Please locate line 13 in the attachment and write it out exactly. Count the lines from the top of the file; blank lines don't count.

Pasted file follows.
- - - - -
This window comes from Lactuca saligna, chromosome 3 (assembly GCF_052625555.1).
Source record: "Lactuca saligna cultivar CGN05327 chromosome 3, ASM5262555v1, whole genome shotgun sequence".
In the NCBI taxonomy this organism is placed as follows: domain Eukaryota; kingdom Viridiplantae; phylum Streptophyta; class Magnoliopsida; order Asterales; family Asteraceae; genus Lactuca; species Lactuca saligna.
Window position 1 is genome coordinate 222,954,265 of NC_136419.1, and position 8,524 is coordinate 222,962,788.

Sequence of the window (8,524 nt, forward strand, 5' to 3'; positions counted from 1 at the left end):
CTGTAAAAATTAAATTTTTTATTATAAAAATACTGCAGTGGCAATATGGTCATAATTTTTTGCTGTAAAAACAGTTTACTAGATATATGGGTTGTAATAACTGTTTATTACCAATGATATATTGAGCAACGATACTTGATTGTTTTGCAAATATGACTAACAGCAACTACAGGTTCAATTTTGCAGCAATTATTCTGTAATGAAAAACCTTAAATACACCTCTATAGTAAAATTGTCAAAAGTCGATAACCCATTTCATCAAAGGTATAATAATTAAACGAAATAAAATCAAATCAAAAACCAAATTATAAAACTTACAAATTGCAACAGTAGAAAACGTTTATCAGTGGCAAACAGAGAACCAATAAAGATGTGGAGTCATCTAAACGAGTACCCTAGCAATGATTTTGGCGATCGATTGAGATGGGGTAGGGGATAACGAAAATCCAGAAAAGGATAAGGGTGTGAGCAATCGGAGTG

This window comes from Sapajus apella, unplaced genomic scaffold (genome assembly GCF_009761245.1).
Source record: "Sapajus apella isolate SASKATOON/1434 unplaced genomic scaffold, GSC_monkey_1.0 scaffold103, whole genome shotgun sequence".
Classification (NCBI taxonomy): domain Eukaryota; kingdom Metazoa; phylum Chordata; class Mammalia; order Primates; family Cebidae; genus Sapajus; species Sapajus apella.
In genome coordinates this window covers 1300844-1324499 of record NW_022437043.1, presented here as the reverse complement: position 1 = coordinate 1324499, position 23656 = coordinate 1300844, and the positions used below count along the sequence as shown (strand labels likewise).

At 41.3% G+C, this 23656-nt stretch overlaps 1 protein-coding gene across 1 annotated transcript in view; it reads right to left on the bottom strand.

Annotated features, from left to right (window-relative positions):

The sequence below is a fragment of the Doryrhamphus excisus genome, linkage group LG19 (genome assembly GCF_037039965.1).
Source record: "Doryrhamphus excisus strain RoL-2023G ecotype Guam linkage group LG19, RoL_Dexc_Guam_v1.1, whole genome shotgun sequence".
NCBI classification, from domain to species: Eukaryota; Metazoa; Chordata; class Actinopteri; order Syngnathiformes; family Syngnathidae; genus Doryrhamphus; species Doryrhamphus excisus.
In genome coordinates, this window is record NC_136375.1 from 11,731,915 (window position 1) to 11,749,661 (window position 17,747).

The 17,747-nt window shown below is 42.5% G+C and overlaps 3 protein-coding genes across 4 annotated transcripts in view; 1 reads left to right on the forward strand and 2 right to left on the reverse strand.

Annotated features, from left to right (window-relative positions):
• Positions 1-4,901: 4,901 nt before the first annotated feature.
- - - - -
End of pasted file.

The sequence below is a fragment of the Doryrhamphus excisus genome, linkage group LG19 (genome assembly GCF_037039965.1).